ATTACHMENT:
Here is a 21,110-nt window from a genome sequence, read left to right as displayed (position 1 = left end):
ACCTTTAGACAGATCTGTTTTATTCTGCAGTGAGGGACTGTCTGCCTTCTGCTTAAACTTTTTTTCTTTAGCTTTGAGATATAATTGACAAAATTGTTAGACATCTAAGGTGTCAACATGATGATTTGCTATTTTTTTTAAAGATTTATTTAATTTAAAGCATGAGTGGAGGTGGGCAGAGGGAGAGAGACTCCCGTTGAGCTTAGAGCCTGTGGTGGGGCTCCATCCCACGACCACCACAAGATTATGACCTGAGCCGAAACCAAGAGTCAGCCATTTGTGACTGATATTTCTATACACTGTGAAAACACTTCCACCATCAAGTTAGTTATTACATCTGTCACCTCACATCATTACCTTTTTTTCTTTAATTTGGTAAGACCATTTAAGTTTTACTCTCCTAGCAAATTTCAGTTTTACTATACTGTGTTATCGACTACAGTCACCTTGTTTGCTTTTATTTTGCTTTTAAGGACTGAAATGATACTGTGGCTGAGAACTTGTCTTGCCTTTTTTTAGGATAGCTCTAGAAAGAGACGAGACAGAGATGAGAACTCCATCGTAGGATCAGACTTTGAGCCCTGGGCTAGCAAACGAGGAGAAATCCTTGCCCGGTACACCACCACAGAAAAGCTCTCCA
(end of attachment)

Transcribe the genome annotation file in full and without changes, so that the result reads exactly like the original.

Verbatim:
Here is a 21,110-nt window from a genome sequence, read left to right as displayed (position 1 = left end):
ACCTTTAGACAGATCTGTTTTATTCTGCAGTGAGGGACTGTCTGCCTTCTGCTTAAACTTTTTTTCTTTAGCTTTGAGATATAATTGACAAAATTGTTAGACATCTAAGGTGTCAACATGATGATTTGCTATTTTTTTTAAAGATTTATTTAATTTAAAGCATGAGTGGAGGTGGGCAGAGGGAGAGAGACTCCCGTTGAGCTTAGAGCCTGTGGTGGGGCTCCATCCCACGACCACCACAAGATTATGACCTGAGCCGAAACCAAGAGTCAGCCATTTGTGACTGATATTTCTATACACTGTGAAAACACTTCCACCATCAAGTTAGTTATTACATCTGTCACCTCACATCATTACCTTTTTTTCTTTAATTTGGTAAGACCATTTAAGTTTTACTCTCCTAGCAAATTTCAGTTTTACTATACTGTGTTATCGACTACAGTCACCTTGTTTGCTTTTATTTTGCTTTTAAGGACTGAAATGATACTGTGGCTGAGAACTTGTCTTGCCTTTTTTTAGGATAGCTCTAGAAAGAGACGAGACAGAGATGAGAACTCCATCGTAGGATCAGACTTTGAGCCCTGGGCTAGCAAACGAGGAGAAATCCTTGCCCGGTACACCACCACAGAAAAGCTCTCCA